When we’re born, we don’t have any concept of what a healthy relationship looks like. A small child lacks perspective and the ability to critically evaluate their environment. They also lack independence, by the very nature of being a small, helpless, dependent child, and therefore must accept and justify their relationship with their caregivers in order to survive, no matter how bad that relationship is.
Furthermore, our relationships with our primary caregivers, and our early relationships in general, become blueprints for our future relationships. And so whatever model we are raised with, it will likely become what we will consciously or unconsciously seek in later relationships.
Let’s explore five common relationship models or roles that people adopt as a result of adverse childhood relationships and social environments.
People who come from a childhood environment that was chaotic, unpredictable, stressful, or downright abusive often have trust issues later in life. As a result, it is very difficult for them to have fulfilling relationships as an adult.
They tend to think that you can’t trust anyone, that everyone is completely selfish, that nobody would ever care about you, that you can’t rely on anyone and have to do everything yourself, that others will necessarily hurt you, and so on.
They also have difficulties building emotional bonds as it can be very difficult for them to open up, express their feelings, and believe that others have good intentions or are telling the truth.
Another relationship dynamic is when you idealize others, especially romantic partners or authorities, and tend to psychologically depend on others.
People who lacked love and attention as children tend to project their fantasies of an ever-loving parent onto significant people later in life. This is in the hope that they will finally have a caregiver who loves them unconditionally and is everything they want them to be.
Such an adult is likely to have a fantasy of what the other person is instead of actually accepting others for who they really are. Here, you are easily infatuated or enamored with the other person, and then gradually become more and more disgruntled and frustrated when you are forced to accept reality that they are not who you want them to be.
Many people who were overtly abused, neglected, and otherwise traumatized tend to act out their unprocessed traumas onto others as adults. One of the ways to do that is to be controlling and violating of other people’s boundaries.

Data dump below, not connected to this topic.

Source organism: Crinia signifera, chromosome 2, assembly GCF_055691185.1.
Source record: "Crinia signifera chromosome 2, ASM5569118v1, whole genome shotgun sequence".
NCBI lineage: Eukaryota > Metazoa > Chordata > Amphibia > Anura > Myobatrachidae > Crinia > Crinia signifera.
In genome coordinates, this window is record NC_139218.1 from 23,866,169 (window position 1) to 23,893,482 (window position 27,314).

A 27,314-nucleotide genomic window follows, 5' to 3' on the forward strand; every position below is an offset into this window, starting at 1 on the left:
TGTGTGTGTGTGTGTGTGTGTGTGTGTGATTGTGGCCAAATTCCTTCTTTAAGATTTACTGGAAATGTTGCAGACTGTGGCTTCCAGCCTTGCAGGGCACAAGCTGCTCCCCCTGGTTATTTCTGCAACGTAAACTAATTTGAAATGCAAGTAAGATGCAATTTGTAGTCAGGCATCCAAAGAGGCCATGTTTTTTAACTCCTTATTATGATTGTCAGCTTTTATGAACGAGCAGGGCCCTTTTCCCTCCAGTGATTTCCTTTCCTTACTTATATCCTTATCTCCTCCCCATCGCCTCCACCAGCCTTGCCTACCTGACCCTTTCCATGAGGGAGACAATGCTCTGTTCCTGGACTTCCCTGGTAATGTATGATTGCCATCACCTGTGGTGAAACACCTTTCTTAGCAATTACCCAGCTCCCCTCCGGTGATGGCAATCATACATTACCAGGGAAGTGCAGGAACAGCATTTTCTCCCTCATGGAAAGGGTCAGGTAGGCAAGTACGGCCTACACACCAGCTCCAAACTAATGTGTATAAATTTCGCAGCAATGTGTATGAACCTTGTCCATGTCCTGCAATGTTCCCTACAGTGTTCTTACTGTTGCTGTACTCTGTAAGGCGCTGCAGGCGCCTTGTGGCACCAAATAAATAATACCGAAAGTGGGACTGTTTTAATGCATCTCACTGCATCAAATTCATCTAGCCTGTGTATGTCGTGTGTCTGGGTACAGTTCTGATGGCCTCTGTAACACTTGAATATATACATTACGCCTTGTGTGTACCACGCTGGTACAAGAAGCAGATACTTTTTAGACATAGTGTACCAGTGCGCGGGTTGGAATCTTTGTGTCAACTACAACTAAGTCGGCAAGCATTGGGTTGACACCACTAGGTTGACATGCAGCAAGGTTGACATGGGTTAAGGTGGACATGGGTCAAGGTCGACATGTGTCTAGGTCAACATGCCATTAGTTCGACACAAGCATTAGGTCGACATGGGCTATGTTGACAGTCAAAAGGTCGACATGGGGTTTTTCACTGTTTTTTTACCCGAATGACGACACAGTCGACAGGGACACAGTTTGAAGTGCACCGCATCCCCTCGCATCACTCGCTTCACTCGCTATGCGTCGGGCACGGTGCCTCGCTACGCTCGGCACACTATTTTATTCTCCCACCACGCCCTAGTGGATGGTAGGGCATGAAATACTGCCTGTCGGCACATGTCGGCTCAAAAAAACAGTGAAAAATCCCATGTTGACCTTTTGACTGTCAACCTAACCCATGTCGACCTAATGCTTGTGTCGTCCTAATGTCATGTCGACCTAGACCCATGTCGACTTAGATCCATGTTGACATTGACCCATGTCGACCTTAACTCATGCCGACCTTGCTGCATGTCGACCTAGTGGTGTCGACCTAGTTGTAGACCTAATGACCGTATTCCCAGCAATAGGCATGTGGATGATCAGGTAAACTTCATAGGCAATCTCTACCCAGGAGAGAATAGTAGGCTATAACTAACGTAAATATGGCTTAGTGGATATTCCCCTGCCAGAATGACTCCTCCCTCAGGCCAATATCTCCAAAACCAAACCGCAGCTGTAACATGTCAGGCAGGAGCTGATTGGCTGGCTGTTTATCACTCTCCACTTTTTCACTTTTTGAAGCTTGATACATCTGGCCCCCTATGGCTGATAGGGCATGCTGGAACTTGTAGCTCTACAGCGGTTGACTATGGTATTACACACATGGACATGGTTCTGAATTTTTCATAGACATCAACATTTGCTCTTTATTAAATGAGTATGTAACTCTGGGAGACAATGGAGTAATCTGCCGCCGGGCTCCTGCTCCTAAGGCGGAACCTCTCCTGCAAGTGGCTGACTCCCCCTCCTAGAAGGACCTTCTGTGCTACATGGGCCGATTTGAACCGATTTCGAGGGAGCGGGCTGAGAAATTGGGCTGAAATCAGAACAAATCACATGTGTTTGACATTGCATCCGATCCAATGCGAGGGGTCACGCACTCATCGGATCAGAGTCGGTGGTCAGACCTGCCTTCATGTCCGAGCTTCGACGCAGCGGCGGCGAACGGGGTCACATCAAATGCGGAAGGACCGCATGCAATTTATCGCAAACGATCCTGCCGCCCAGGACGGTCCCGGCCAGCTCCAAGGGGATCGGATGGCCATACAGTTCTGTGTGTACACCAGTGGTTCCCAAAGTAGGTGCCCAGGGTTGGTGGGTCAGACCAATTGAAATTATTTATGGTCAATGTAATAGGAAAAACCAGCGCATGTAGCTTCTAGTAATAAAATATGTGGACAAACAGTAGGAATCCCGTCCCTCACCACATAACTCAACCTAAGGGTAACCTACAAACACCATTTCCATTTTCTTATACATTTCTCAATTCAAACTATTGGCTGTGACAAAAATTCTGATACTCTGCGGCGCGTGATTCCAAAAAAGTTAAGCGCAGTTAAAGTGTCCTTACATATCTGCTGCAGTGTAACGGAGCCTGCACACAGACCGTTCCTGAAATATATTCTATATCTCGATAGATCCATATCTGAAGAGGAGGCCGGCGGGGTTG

Controlling people try to be in charge of how others live their lives. They unconsciously seek to compensate for the lack of control they felt as children. Or they may act out what has been done to them when they were small, weak, and helpless.
They can often be unreasonably critical, intrusive, and overbearing. They usually can’t maintain a relationship with others where both parties treat each other as equals, and look for people who are dependent, weaker, lost, or confused.
Dependent people usually have severe problems with low self-esteem. They also suffer from learned helplessness where they feel—or actually are—way less functional than a grown up should be. So they look for a surrogate parent to cling onto.
That’s why they often get into relationships with narcissistic and otherwise controlling types who are happy to take care of your problems and organize your life, which for many can sound very appealing. Here, you accept a role of a person who is submissive and compliant while the other person is dominant, controlling, and quick to make decisions for you.
Sadly, such relationships are doomed to fail and both parties end up feeling miserable.
Self-sacrifice is often a subset of a dependent pattern, although it can be found elsewhere, too.
Here, as a child you were raised to believe that your needs, wants, preferences, feelings, and goals were not important and your role is to serve and please others. And so that’s the pattern that you learned.
In adulthood such a person often feels empty if they don’t have anyone to take care of or validate their life. They have problems with self-care. They also tend to feel unmotivated, passive, and sensitive to other people’s opinions of them.
They can carry an overwhelming sense of unjust responsibility (false shame and guilt) and are consequently easily manipulated by people who like taking advantage of others (e.g., the controlling types).
And yet, such a person doesn’t know how to have social relationships without self-sacrificing and self-erasing.
Summary and final thoughts
Our childhood environment and relationships with the most significant people around us, mainly our primary caregivers, teach us different relationship models and dynamics that we later enact in our adult relationships.
Some general patterns are: distrustful, idealizing, controlling, dependent, and self-sacrificing. Sometimes a person exhibits a few or many different patterns. Sometimes the roles and dynamics vary depending on the social environment they are in. They may even be reversed from what we experienced as children.
And while our childhood programming has an enormous impact on our future, on how we feel, think, and act today, by examining, processing, and working on it we can slowly overcome it and be free from it. Yes, it can be an extremely challenging task, and many choose not to take it on and continue in misery. But you can make a decision to work on it and stick to it even when it seems impossible.
For more on these and other topics, check out the author’s books: Human Development and Trauma: How Childhood Shapes Us into Who We Are as Adults and Self-Work Starter Kit.